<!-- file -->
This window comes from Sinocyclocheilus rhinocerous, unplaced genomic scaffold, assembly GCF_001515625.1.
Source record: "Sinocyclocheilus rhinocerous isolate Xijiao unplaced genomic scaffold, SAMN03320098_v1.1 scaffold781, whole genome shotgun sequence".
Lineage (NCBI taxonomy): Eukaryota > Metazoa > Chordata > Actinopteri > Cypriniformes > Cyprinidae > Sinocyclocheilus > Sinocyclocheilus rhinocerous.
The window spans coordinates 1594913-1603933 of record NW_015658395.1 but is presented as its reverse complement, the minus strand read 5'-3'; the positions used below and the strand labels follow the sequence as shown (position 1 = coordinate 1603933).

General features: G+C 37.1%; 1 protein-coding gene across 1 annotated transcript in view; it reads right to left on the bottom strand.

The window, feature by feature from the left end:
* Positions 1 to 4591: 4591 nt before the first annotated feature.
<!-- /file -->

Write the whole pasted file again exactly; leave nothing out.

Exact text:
This window comes from Sinocyclocheilus rhinocerous, unplaced genomic scaffold, assembly GCF_001515625.1.
Source record: "Sinocyclocheilus rhinocerous isolate Xijiao unplaced genomic scaffold, SAMN03320098_v1.1 scaffold781, whole genome shotgun sequence".
Lineage (NCBI taxonomy): Eukaryota > Metazoa > Chordata > Actinopteri > Cypriniformes > Cyprinidae > Sinocyclocheilus > Sinocyclocheilus rhinocerous.
The window spans coordinates 1594913-1603933 of record NW_015658395.1 but is presented as its reverse complement, the minus strand read 5'-3'; the positions used below and the strand labels follow the sequence as shown (position 1 = coordinate 1603933).

General features: G+C 37.1%; 1 protein-coding gene across 1 annotated transcript in view; it reads right to left on the bottom strand.

The window, feature by feature from the left end:
* Positions 1 to 4591: 4591 nt before the first annotated feature.